Renovascular hypertension and ischemic nephro-pathy have become topics of interest to all en-dovascular specialists with the increasing use of endovascular stent technology to treat these conditions. A study designed to visualize the renal ar-
teries should include not only the abdominal aorta but also the iliac and femoral arteries bilaterally as these are the approaches used in the treatment of this disease entity.
Many studies have been performed to analyze the utility of MRA in the diagnosis of renal artery stenosis. These studies have shown excellent correlation between CE-MRA and conventional angiography for the diagnosis of renal artery stenosis. Recently studies have shown the benefits of pre-procedure planning with MRA prior to renal artery revascularization . Sharafuddin et al demon strated the improved positive predictive value of a positive diagnosis with the use of CE-MRA. This author also commented on the increased volume of patients referred to his service for revascular-ization due to the use of MRA as a screening tool. He finally reported using significantly less iodinat-ed contrast during the renal intervention due to the anatomic detail supplied by the MRA (Figs. 7, 8) prior to the procedure .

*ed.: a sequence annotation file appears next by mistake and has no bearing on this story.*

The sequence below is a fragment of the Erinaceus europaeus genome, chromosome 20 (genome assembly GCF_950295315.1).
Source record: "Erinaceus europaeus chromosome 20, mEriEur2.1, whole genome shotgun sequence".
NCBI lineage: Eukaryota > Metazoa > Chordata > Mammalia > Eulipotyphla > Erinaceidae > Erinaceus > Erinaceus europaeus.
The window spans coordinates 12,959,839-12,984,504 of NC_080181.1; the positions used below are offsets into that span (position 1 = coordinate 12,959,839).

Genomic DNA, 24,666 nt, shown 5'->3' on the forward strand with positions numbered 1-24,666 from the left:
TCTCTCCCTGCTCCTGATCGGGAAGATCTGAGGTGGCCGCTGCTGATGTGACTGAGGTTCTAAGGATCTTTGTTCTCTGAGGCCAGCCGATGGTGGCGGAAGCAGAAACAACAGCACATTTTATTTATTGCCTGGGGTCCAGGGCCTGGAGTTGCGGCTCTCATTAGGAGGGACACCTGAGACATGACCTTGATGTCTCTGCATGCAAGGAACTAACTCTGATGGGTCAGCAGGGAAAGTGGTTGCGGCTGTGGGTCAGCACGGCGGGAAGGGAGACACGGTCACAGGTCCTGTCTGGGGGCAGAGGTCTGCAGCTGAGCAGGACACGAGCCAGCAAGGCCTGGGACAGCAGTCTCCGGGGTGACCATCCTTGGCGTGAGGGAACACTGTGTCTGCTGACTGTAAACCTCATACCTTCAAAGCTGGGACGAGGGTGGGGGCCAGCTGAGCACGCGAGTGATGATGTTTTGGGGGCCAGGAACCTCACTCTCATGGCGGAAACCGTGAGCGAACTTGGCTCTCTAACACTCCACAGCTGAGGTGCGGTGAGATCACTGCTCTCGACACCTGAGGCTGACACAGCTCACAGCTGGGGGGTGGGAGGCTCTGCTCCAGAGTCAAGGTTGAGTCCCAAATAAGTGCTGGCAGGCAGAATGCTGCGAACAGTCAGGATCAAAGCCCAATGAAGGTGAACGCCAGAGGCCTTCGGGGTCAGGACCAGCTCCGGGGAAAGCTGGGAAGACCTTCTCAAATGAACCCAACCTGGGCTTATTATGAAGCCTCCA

The post-procedure follow up of endovascular stents has been limited due to the widespread use of balloon expandable stainless steel stents. Nitinol stents may offer improved visibility for follow up MRA. Several authors have reported preliminary results with MR-compatible stents for the follow up of these patients [ 14,15].This may allow for improved follow up of these patients and hasten reintervention when indicated for in-stent stenosis (Fig. 9).
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Your heart pumps blood throughout your body using a network of tubing called arteries and capillaries which return the blood back to your heart via your veins. Blood pressure is the force of the blood pushing against the walls of your arteries as your heart beats.Learn more...